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Jean Pierre Boyer

Boyer, Jean Pierre (zhäN pyĕr bwäyāˈ) [key], 1776–1850, president of Haiti (1818–43). A free mulatto, he fought under Toussaint L'Ouverture and then joined André Rigaud, also a mulatto, in the latter's abortive insurrection against Toussaint. He returned in 1802 with the French army of Charles Leclerc but later joined the patriots under Alexandre Pétion, who chose him as his successor. He united N and S Haiti after the suicide of Henri Christophe (1820), and in 1822, taking advantage of the weakness of Spanish Santo Domingo, he took control of the whole island. Compulsory labor was instituted. In 1825 a French fleet forced Boyer to pay an exorbitant indemnity in return for French losses; France then recognized Haitian independence. Financial embarrassment, combined with the labor policy and the devastation of an earthquake in 1843, brought about Boyer's overthrow and permanent exile.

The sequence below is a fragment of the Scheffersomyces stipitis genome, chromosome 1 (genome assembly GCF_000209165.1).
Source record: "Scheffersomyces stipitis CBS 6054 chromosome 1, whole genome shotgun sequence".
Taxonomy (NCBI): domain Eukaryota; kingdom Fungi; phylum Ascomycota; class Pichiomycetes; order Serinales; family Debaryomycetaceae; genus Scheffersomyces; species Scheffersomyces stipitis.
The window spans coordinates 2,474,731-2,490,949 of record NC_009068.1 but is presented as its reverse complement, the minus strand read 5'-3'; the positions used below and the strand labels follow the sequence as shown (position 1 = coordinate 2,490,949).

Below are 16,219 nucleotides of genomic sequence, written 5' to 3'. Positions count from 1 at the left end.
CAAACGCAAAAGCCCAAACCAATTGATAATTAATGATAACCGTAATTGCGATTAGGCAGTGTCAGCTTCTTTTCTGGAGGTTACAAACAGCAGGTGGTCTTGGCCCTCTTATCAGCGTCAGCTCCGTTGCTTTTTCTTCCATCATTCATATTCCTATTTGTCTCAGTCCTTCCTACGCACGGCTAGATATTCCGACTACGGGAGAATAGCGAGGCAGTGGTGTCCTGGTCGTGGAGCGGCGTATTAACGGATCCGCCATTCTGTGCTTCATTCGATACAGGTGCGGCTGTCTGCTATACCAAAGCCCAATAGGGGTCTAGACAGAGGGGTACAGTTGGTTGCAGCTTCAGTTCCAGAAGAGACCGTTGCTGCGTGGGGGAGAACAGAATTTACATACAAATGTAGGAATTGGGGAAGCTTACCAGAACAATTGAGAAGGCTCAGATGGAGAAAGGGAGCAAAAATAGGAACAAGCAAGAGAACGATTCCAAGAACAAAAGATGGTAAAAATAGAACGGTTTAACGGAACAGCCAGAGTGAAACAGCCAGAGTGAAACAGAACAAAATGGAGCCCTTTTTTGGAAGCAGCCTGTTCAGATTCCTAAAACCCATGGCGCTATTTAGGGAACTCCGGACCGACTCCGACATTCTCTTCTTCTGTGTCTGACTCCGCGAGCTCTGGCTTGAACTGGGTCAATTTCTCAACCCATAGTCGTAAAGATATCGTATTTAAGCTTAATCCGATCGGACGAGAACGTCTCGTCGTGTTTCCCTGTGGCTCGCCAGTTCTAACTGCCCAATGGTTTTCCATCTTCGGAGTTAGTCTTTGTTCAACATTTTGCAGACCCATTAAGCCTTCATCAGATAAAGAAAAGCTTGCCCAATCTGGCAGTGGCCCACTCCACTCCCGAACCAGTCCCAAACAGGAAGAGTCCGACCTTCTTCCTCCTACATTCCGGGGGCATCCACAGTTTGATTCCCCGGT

The Columbia Electronic Encyclopedia, 6th ed. Copyright © 2012, Columbia University Press. All rights reserved.

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